In the course of a security career that now stretches back decades, I’ve spoken with hundreds and hundreds of security practitioners. They were people in very different roles, with very different backgrounds, and at very different stages in their careers — everyone from chief security officers (CSOs) at Fortune 500 companies, to cybersecurity experts, to retired police officers managing physical security at manufacturing plants and warehouses. I’ve heard them talk about their experiences, their best practices, their satisfactions and their frustrations. I’ve learned something valuable from my conversations with every single one of those people, and I’ve distilled those lessons into a new, comprehensive approach to the theory and practice of security, called Enterprise Security Risk Management (ESRM).
I believe ESRM has the potential to completely transform the practice of security. ESRM principles can change the way we do our jobs, the way we see our roles and the way others see them, and the ways we protect our enterprises, their assets, and their employees. And ESRM can help us in our careers, by increasing our personal and professional satisfaction and by ensuring that security is seen — as it deserves to be — as a professional discipline.
I believe so deeply in ESRM that along with my longtime colleague Rachelle Loyear, I’ve written a book about it: Enterprise Security Risk Management: Concepts and Application, to be published by Rothstein Publishing in October. It’s why I speak about ESRM at industry conferences, offer presentations about it to boards of directors and senior executives, and write about it in industry publications. And it’s why I’ve created this blog, to act as a resource for security practitioners who want to advance the practice of security, to advance the way security is perceived and — of course — to advance their careers.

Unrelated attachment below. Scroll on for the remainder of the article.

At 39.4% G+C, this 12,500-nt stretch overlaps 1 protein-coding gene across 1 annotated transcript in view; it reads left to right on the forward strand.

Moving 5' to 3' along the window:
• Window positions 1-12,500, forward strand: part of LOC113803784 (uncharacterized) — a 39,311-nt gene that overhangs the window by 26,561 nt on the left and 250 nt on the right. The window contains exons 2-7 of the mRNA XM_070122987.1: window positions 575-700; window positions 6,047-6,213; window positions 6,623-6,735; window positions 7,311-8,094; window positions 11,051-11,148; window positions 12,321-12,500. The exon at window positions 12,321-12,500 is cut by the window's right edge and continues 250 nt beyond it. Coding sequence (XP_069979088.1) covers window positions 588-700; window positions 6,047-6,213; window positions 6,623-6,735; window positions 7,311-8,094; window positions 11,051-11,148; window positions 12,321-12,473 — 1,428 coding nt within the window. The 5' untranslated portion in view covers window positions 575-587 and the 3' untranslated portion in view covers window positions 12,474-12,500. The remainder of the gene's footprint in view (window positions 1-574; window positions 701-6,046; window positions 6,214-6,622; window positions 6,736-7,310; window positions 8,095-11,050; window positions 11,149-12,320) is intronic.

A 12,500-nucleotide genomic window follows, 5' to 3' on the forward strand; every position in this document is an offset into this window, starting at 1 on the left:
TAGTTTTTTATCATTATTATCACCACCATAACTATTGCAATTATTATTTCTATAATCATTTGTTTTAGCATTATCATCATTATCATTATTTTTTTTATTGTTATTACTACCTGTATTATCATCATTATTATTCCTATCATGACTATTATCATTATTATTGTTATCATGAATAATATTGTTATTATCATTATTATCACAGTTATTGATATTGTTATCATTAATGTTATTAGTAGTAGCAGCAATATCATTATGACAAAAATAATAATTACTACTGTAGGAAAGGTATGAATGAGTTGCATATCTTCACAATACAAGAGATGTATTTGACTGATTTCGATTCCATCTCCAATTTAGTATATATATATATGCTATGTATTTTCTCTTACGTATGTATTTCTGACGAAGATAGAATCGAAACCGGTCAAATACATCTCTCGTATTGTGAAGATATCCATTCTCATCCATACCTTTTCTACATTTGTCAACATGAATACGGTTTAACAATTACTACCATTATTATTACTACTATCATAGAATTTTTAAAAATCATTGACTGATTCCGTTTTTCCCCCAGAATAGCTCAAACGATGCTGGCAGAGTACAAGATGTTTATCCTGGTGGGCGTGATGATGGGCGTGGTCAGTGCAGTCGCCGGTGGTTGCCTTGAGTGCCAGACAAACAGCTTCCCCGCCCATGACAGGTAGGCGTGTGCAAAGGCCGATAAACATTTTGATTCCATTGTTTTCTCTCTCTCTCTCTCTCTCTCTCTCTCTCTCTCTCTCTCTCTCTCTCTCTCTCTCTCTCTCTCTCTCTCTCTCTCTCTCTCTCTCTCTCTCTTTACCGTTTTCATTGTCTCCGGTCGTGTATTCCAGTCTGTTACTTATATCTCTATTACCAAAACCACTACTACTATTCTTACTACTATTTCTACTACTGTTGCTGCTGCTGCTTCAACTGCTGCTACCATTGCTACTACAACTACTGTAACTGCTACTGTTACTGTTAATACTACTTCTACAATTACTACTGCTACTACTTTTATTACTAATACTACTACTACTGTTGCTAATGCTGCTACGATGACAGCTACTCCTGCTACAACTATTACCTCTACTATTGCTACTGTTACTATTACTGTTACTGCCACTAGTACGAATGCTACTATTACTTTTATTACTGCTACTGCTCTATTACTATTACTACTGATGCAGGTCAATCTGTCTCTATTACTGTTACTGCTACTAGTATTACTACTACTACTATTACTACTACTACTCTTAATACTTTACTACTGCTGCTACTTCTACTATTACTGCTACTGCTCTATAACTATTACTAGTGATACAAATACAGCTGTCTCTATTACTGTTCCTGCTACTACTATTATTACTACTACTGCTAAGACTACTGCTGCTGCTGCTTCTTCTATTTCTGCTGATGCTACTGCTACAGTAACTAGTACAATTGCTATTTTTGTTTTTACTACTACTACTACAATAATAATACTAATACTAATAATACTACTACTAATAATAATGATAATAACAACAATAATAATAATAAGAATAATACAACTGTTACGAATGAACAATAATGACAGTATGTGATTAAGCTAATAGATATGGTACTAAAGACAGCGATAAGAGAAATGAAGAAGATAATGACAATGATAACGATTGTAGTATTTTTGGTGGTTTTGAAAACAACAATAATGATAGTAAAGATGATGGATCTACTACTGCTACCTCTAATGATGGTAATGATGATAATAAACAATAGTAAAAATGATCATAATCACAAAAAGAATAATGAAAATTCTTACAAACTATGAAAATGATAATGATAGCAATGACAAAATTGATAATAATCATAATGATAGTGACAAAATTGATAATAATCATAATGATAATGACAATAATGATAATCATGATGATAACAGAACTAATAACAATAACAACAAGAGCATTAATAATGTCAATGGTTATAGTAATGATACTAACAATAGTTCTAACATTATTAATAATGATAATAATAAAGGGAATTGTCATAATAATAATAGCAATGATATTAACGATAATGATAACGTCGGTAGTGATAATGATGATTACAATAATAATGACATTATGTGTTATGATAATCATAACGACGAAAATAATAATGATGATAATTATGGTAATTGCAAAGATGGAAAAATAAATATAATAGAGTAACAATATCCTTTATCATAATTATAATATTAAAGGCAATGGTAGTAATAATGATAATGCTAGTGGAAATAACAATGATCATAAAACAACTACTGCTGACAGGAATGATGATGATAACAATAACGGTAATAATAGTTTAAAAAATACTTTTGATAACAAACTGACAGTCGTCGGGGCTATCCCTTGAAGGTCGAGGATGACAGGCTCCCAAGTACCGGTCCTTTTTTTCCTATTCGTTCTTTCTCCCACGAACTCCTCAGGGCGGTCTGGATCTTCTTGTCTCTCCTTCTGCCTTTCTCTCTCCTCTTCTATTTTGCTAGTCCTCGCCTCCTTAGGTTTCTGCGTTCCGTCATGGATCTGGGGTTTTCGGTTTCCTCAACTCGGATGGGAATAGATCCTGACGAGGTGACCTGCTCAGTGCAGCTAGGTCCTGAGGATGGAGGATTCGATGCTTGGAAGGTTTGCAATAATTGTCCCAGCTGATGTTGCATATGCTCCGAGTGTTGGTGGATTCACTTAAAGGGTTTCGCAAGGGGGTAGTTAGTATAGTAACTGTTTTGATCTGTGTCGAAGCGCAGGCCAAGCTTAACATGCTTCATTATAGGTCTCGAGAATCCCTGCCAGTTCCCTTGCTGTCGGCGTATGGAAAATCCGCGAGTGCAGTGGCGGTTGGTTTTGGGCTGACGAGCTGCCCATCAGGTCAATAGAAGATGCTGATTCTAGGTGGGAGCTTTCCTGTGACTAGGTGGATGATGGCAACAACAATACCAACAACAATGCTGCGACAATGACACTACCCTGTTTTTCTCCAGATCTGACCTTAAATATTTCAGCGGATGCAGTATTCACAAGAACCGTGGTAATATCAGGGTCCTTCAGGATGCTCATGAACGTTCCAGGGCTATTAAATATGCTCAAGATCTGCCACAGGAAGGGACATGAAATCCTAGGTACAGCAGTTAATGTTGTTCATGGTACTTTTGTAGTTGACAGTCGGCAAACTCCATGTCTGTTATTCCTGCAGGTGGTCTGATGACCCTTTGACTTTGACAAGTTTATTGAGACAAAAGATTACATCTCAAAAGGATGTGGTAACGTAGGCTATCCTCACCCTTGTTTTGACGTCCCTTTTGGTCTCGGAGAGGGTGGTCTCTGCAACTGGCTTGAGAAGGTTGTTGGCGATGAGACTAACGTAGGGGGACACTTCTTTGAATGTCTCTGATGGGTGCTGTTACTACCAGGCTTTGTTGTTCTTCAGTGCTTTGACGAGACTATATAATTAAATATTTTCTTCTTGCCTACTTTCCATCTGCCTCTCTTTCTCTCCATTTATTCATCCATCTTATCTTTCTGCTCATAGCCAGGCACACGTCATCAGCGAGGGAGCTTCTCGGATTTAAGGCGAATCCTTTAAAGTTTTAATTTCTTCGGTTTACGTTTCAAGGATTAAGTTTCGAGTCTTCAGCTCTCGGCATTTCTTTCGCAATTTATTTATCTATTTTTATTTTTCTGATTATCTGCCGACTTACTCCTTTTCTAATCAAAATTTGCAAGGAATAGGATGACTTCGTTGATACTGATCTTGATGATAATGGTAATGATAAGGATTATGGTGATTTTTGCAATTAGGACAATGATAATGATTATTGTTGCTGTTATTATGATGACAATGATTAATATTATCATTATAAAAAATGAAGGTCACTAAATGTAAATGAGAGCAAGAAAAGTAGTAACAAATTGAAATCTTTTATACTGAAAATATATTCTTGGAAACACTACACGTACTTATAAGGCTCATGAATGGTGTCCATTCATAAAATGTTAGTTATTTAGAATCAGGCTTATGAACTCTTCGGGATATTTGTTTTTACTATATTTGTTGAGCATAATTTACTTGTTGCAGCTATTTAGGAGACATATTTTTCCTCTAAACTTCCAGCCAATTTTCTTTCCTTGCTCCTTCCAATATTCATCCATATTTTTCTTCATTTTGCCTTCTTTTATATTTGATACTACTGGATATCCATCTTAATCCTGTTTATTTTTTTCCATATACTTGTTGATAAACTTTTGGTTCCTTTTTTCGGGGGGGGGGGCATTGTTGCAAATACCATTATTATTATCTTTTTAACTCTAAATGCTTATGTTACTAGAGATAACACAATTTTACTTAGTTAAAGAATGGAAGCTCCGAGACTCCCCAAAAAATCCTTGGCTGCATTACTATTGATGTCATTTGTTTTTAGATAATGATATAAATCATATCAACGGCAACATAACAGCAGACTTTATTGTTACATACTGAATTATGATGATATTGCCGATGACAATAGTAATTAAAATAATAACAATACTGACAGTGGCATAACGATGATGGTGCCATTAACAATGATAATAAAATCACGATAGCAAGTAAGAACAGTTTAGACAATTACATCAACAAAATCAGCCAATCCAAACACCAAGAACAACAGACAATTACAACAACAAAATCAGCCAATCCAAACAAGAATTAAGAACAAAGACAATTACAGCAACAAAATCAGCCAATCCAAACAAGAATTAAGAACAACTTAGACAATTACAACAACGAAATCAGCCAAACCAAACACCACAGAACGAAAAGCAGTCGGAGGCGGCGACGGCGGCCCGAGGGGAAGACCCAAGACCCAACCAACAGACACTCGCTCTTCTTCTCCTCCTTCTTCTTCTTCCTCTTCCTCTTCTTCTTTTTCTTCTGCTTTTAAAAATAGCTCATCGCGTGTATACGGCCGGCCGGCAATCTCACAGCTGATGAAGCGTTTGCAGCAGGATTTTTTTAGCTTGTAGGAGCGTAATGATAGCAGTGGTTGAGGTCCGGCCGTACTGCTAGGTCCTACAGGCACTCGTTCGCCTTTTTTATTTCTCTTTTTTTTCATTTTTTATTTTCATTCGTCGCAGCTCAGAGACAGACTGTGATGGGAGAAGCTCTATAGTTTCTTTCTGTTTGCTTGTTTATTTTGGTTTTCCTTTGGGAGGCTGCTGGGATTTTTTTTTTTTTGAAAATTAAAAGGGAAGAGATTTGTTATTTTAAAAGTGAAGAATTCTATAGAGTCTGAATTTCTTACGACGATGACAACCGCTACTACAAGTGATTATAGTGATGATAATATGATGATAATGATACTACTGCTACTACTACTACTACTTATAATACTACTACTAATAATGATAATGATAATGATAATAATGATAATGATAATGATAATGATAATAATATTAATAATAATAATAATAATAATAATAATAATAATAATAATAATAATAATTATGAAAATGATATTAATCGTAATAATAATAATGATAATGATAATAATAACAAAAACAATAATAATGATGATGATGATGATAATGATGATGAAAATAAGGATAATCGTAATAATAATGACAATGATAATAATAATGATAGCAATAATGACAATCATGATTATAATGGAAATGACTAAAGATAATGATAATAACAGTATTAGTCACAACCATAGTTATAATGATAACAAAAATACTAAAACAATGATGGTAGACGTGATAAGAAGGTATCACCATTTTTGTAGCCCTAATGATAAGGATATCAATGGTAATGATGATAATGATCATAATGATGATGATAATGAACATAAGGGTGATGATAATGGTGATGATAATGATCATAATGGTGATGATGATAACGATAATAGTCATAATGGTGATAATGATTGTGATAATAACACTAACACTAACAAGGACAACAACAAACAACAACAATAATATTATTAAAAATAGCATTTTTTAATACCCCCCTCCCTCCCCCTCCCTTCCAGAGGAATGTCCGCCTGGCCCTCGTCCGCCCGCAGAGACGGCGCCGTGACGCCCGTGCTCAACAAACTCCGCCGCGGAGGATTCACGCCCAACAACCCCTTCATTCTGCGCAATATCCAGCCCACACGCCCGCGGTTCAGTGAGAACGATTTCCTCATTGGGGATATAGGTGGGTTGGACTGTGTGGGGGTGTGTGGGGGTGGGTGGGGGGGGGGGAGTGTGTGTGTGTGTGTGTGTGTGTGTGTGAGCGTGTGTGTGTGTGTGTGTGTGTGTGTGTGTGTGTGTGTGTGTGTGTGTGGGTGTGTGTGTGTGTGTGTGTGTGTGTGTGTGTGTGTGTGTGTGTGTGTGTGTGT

So what is ESRM, exactly?
ESRM is the practice of managing a security program through the use of risk principles. It’s a philosophy of management that can be applied to any area of security and any task that is performed by security, such as physical security, cybersecurity, information security, business continuity management and investigations.
Now, there’s nothing exactly new about any of the specific components that make up that definition. ESRM is based on long-established, internationally recognized risk management concepts and principles. But in the real world, those concepts and principles are almost never applied across the entire enterprise, comprehensively and holistically, to every aspect of the enterprise that’s impacted by security — which, as we all know, means every aspect of the enterprise. That’s what ESRM is designed to do.
ESRM changes the security function completely – transforming it from a set of tasks to a role.